Further economic barrier was posed by short sighted national incentives, which result in an unclear investment situation. After elections in Sweden in 2006, subsidies for rental properties were removed, just before SESAC. This caused problems for the project part dealing with the construction of passive houses, as building new apartments for renting became more expensive. So higher rents would be required in order to recoup the investment, which in turn would make it more difficult to find tenants. Hence housing companies were hesitant. However, Växjö is constantly growing, meaning that there is a housing shortage in Växjö. Through this, construction of the passive houses went ahead. Now all dwellings are rented out, but it took longer, and required extensive marketing.

Furthermore, the biogas project got more expensive than expected. Amendments could be made every year, budgets could be moved, budget shifts between countries.

Social barriers:

The project objective of saving 5% of electricity consumption in households throughout Växjö could not be achieved, as a change of behavior takes longer than expected and electricity is to cheap (so people feel it is not worth the effort) and the campaign was not extensive enough. It is expected that the objective will be reached eventually, but will take longer than expected.


Success factors identified:

Technical Success Factors:

In order to help the tenants keeping an energy saving routine, displays showing the energy use are installed in each apartment, also using the internet Platform “EnergiKollen“.

Social Success factors:

Development of the campaign SAMS that aims at a 5% reduction of electricity among all households in Växjö was important. Also, competitions were organized using a smart metering box and the internet platform “EnergiKollen“, through which the municipal utility informs end users about their energy consumption (for both electricity and district heating). This interface is available online and can be accessed by every end-user. Additionally, 123 households in two different buildings participated in testing different kinds of smart metering appliances. Citizens could compare their energy consumptions, get together in teams and enter competitions on which team could reduce their energy consumption the most. Competitions were held for the household with the lowest energy consumption in a given month with a restaurant meal as price. The underlying rationale for it is the belief that as soon as people understand their energy consumption, they will be encouraged to behave in a more energy efficient way. In the first building, 29 households received a smart metering appliance with a display on which they could see their consumption (electricity, hot and cold water) and costs and receive feedback on their energy consumption behaviour and savings. The other 40 households in this building had the same appliances with a display, but did not receive feedback. In the second building (54 dwellings), householders received information on their electricity, space heating, hot and cold water consumption on a display. Their system included also a feedback. An accompanying study comparing electricity consumption in the two different types of buildings evaluating the effect of the feedback system and comparing them with the reference apartments not involved in the SESAC project revealed the effectiveness of the display feedback system and demand side management. Results show 34% savings of annual electricity when compared to reference apartments in Växjö.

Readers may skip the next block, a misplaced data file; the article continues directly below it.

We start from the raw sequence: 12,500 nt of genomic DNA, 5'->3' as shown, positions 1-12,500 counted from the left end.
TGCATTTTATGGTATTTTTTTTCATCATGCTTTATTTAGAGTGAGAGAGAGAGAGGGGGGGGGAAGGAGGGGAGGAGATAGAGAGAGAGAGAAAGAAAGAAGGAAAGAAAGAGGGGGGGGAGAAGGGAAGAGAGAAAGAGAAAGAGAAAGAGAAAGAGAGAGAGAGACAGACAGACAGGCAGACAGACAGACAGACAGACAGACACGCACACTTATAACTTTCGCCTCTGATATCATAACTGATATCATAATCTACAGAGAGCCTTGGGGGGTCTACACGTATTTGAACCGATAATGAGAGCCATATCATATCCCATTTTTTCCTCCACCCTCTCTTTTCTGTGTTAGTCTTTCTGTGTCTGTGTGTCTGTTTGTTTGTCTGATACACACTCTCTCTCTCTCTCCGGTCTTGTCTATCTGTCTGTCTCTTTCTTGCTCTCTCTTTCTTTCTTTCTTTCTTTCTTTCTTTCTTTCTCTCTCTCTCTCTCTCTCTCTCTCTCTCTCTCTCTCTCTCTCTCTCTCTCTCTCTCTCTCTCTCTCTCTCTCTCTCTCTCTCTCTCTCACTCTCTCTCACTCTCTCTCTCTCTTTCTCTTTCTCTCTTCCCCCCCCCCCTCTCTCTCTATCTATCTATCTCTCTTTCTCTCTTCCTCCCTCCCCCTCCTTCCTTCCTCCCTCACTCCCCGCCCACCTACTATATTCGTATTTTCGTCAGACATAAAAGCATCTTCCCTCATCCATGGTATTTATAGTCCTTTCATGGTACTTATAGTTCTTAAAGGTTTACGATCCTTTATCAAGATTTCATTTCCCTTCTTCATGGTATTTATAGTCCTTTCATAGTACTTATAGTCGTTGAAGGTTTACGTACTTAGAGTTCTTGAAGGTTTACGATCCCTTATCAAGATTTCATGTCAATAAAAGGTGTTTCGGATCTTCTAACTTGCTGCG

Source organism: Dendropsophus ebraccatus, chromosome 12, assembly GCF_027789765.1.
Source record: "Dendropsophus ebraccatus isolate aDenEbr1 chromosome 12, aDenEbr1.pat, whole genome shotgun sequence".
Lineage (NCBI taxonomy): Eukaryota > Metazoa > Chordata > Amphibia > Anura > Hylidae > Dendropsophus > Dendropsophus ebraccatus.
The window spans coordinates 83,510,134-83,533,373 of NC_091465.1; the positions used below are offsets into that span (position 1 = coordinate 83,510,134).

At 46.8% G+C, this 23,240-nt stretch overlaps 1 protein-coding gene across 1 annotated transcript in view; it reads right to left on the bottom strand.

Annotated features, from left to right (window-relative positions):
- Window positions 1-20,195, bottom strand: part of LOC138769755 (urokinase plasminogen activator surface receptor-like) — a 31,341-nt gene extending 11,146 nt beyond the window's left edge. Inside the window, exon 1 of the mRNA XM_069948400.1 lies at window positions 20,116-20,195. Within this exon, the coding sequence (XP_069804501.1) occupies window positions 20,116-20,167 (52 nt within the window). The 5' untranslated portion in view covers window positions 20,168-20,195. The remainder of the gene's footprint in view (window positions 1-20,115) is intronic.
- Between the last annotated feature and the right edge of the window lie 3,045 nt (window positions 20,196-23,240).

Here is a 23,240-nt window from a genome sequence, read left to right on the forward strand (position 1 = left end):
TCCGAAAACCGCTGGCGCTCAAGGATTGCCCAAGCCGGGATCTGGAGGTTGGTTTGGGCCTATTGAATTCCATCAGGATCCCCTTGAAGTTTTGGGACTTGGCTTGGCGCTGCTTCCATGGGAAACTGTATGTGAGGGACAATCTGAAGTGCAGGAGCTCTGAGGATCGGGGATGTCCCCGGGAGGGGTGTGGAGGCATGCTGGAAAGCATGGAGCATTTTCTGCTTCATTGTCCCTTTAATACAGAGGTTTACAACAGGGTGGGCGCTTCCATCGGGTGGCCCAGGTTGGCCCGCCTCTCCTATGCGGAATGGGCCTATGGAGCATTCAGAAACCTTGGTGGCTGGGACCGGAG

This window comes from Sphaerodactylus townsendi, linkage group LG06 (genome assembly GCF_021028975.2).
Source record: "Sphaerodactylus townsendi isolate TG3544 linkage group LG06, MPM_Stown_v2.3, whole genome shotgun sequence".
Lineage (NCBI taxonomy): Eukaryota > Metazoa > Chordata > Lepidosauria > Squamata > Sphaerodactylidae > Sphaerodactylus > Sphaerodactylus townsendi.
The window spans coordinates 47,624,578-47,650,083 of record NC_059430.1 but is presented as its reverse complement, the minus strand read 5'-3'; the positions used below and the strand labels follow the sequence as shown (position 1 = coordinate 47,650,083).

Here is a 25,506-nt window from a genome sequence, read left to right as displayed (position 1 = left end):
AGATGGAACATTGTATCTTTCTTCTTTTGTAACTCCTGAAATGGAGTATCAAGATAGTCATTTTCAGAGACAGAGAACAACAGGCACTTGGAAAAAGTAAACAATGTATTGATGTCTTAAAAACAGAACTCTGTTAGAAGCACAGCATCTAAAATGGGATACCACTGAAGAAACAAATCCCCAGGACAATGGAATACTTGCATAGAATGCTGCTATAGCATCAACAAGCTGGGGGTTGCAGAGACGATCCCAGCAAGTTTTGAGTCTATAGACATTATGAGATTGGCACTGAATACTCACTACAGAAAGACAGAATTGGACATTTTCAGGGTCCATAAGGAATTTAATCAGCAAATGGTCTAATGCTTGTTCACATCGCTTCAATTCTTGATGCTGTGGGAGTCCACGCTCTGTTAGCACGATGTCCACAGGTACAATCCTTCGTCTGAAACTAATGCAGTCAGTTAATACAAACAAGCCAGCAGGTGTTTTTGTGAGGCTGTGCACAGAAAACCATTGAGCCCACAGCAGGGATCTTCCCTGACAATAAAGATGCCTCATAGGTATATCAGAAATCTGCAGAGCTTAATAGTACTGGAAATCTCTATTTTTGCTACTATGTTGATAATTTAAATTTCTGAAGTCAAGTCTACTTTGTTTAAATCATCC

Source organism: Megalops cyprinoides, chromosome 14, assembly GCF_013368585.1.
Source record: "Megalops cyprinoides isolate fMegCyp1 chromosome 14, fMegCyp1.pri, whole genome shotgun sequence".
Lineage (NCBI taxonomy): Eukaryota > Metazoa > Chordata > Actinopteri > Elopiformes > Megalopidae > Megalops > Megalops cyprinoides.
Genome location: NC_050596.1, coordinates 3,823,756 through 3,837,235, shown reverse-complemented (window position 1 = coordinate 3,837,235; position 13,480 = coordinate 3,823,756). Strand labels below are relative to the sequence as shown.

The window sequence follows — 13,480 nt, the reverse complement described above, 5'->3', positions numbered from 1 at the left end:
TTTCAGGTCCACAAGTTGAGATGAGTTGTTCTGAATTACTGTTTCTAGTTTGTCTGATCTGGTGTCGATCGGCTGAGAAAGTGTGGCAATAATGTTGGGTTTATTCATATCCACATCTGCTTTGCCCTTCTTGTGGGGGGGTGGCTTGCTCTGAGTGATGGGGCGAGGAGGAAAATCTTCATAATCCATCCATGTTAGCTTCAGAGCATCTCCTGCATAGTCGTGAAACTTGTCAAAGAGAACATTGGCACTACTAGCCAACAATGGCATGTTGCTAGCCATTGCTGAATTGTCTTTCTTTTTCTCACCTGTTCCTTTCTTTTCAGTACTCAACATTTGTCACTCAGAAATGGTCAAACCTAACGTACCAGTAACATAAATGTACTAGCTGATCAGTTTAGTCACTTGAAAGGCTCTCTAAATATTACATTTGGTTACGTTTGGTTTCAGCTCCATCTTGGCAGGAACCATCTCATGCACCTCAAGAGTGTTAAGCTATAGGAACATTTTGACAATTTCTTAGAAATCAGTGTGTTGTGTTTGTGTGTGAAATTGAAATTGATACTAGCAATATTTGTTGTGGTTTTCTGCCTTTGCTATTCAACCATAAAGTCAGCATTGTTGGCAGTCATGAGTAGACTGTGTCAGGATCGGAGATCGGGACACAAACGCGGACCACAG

Institutional success factors:

The municipality of Växjö had set up an advisory committee in 2007 composed of the university and industry representatives advising how to achieve goals and considering the measures assuring regional economic growth. This played an important role in setting up a strategy. The committee is now no longer active local energy company is owned by the municipality. In Växjö, questions related to CONCERTO and the SESAC project have been integrated in the local census, which mainly involved questions on the perception of the municipal services. There is strong support across the local population and across all political parties for retaining the status of “greenest city in Europe”. Close dialogue between environmental office at the council + planning department + housing company. Great commitment of all involved.

Economic success factors:

Regarding project delivery, the SESAC buildings, especially the passive houses, paved the way for a new type of public tendering and negotiation process, meaning that the city and its public housing companies are exposed to fewer risks and the private building contractors have greater incentives, based on their fulfillment of the energy and technological performance requirements. The innovation and demonstration project with distributed bio-fuelled absorption cooling for the local energy utility VEAB’s office, has opened technical and financial possibilities for a substantial extension of this environmentally friendly and electricity saving cooling solution to several of the City’s new and existing buildings. It used an innovative cross-financing model, including green certificates from VEAB’s CHP production. Altogether, the presence of a national CO2-tax has influences at local level. Having this tax (since 1994) on oil and other fossil fuels acts as a strong incentive for emissions savings.